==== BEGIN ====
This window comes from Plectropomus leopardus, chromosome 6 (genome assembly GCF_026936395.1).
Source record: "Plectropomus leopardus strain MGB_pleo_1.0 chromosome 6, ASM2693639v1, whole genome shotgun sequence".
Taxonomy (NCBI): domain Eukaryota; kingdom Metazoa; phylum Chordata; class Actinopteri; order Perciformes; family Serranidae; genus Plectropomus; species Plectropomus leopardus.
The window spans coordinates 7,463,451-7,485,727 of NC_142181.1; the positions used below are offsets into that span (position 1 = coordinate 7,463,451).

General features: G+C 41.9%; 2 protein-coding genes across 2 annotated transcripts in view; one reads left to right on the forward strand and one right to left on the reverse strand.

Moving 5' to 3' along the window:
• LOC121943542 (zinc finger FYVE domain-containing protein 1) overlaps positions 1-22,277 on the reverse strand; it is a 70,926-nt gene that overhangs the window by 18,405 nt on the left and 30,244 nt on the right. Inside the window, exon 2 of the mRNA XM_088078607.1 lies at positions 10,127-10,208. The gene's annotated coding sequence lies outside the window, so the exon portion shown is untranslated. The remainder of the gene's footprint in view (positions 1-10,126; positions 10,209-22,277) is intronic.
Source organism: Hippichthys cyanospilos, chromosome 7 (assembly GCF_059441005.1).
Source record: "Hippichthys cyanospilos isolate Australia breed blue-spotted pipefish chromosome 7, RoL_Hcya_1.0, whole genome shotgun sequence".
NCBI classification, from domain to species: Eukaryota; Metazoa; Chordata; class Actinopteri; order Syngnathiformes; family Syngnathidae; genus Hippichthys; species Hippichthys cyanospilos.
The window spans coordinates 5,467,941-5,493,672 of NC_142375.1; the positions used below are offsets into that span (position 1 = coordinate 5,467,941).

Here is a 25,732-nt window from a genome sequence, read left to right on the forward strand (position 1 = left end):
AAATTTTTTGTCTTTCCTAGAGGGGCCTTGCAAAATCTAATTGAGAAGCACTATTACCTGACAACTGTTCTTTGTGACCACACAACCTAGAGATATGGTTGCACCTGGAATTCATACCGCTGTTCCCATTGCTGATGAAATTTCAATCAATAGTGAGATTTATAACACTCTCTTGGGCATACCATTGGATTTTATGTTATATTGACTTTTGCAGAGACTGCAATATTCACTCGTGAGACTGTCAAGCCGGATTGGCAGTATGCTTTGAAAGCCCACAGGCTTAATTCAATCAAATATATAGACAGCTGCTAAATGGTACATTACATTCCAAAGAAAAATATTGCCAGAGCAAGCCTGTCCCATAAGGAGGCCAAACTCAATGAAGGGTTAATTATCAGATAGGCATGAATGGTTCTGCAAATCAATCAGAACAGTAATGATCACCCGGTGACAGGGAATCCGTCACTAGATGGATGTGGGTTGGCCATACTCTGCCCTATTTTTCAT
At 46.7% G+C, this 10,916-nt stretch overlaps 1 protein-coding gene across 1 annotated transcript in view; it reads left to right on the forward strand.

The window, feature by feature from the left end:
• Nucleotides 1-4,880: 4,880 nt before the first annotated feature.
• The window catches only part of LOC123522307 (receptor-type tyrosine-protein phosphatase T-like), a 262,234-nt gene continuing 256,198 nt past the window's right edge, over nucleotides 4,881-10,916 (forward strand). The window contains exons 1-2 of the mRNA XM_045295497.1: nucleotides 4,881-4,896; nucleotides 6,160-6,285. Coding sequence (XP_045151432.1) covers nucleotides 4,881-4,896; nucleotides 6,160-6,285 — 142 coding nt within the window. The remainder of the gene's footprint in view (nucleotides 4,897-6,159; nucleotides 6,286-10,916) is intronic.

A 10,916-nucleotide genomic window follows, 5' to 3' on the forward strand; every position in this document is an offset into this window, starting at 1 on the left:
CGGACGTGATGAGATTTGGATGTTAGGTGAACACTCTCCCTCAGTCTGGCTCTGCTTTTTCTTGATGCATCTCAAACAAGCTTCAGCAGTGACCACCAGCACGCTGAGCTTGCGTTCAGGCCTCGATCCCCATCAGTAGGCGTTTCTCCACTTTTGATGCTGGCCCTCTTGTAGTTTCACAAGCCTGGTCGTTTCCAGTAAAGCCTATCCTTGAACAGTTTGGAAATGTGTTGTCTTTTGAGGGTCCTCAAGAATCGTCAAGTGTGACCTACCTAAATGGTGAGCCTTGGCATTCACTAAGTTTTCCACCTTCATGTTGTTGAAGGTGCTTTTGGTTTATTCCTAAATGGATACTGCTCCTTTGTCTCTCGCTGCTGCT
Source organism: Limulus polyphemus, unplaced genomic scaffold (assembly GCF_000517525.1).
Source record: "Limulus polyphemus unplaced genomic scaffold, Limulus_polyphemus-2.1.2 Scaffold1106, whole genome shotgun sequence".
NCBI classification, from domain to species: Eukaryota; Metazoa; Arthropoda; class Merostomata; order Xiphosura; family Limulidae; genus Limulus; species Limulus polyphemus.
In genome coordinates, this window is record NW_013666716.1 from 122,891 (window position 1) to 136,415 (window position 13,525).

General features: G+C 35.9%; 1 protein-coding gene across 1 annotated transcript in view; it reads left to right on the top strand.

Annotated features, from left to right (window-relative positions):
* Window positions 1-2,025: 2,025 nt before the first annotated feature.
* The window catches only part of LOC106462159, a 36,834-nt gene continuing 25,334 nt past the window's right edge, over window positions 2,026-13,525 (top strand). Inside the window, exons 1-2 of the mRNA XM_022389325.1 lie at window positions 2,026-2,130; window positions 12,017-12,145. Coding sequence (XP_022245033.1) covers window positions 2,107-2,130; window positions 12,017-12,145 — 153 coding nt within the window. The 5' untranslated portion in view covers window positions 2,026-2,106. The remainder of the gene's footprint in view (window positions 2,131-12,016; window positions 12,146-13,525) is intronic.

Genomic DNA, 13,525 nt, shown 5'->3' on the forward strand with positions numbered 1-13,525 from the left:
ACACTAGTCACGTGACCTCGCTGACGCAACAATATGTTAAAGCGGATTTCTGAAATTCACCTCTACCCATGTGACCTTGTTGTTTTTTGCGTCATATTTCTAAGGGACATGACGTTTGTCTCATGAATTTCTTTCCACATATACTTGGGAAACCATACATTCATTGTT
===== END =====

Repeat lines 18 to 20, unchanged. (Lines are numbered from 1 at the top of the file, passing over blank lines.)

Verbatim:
A 10,916-nucleotide genomic window follows, 5' to 3' on the forward strand; every position in this document is an offset into this window, starting at 1 on the left:
CGGACGTGATGAGATTTGGATGTTAGGTGAACACTCTCCCTCAGTCTGGCTCTGCTTTTTCTTGATGCATCTCAAACAAGCTTCAGCAGTGACCACCAGCACGCTGAGCTTGCGTTCAGGCCTCGATCCCCATCAGTAGGCGTTTCTCCACTTTTGATGCTGGCCCTCTTGTAGTTTCACAAGCCTGGTCGTTTCCAGTAAAGCCTATCCTTGAACAGTTTGGAAATGTGTTGTCTTTTGAGGGTCCTCAAGAATCGTCAAGTGTGACCTACCTAAATGGTGAGCCTTGGCATTCACTAAGTTTTCCACCTTCATGTTGTTGAAGGTGCTTTTGGTTTATTCCTAAATGGATACTGCTCCTTTGTCTCTCGCTGCTGCT
Source organism: Limulus polyphemus, unplaced genomic scaffold (assembly GCF_000517525.1).